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Thread: Does press make affect accuracy?

  1. #1

    Does press make affect accuracy?

    Hi all,

    This year I plan to start reloading for my .223. I am gradually building up my kit, most of it 2nd hand. I bought a Lee Challenger press but I recently read that the press and dies are the part of the kit where money should not be skimped. I know that Lee stuff is ok but the cheapest of all the loading manufacturers.

    As I would like to really get the most accuracy out of my rig should I look for a better press or is the one I have just as capable? Or is it a case of trying my press and get a different one if not happy?

    I will only be loading .223 and only for one rifle.

    Thanks.

    Danny.

  2. #2
    Ive use a lee press and rcbs dies (as they were given to me) and get a .5" group with my 308. I had a 25-06 up till april and again I had .5" groups but with Lee dies both at 100yds. So myself personally I dint think it matters a great deal, untill perhaps you shoot benchrest.

    Nutty

  3. #3
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    I've used one or two presses, the RCBS Rockchucker, the Aussie Simplex (a Lyman Orange Crusher copy), Lyman 310 Tool, Lyman Tru-Line, and even straight line dies of the Wilson make. Using an arbor press.

    The single most PRESS RELATED cause of potential inaccuracy is end float on the ram. That is it can waggle and wiggle left to right, side to side, back to front. Now it won't ever be absolutely rigid as it wouldn't work if it were such a tight fit. So that is where Wilson straight line dies are meant to be better, as the case is pushed totally into the die an so zero end float.

    But my experience is is that for the average hunting rifle it makes no difference using Wilson dies. Indeed they may make less accurate rounds that those that have been neck sized to a particular rifle on a standard press.

    So the bottom line is if the ram on your press wobbles like the clapper on a bell it WILL make a potential difference but if it has normal and expected side to side end float it won't. Lee, Lyman, RCBS they all wear in time some more quickly than others and depending on if just used for reloading or for swaging cases or heavy duty case forming.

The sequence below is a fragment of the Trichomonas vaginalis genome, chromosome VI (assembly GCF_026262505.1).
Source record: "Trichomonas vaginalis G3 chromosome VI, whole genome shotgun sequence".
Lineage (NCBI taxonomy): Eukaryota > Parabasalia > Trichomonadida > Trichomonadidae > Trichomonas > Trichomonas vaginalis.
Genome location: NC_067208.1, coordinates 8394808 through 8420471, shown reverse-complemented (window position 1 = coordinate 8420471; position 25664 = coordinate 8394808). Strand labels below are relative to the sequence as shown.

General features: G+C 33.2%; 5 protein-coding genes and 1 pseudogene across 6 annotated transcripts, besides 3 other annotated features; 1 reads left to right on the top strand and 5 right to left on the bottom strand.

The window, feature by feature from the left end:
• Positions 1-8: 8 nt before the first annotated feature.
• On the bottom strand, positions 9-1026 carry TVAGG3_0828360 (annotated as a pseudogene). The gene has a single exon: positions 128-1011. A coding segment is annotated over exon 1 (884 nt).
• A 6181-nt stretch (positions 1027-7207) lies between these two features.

But in the normal way of things if there is some end float that is normal. Won't be an issue. But if it wobbles like the clapper on a bell it is!

  4. #4
    I agree with what ES said to a point. I have seen some second hand presses that were worn wobbly. No point in bothering.

    That's about where I draw the line in the sand though. One of the best presses available is the Forster CoAxial in which there is no set position for the die. It kind of loosely floats in the frame. In this manner, the die and the cartridge are self aligning. (If you think about it, the Wilson/arbor press combo does the same thing in the end) This is accomplished on standard presses by the minute clearances in the shell holder. The shell holder itself is basically just held in the ram by a clip/detente which will allow some side to side play. A certain amount of play is necessary/desirable to have the cases align in the die.

    But, again, a new quality press won't be a problem. I have RCBS, Lee, Lyman and Forster. I use them all.~Muir

  5. #5
    I'm still using the same press I bought 35 years ago , it's made thousands of rounds .Care in assembling the ammunition and correct preparation makes a lot more difference than the make of press.If you spend a lot on a mega press you can expect it to last longer , my RCBS jr press was / is a mid-range press and is still showing no signs of wear -- it'll still be good when I'm dead and gone and the next owner will be making good ammo with it .I also have a Lee press , I use it to reload at the range , I take prepped and primed cases and work up loads in situ . The rounds made thus have to be accurate , I think it was 35 !!!.

    "This year will go down in history. For the first time, a civilized nation has full gun registration. Our streets will be safer, our police more efficient, and the world will follow our lead into the future!"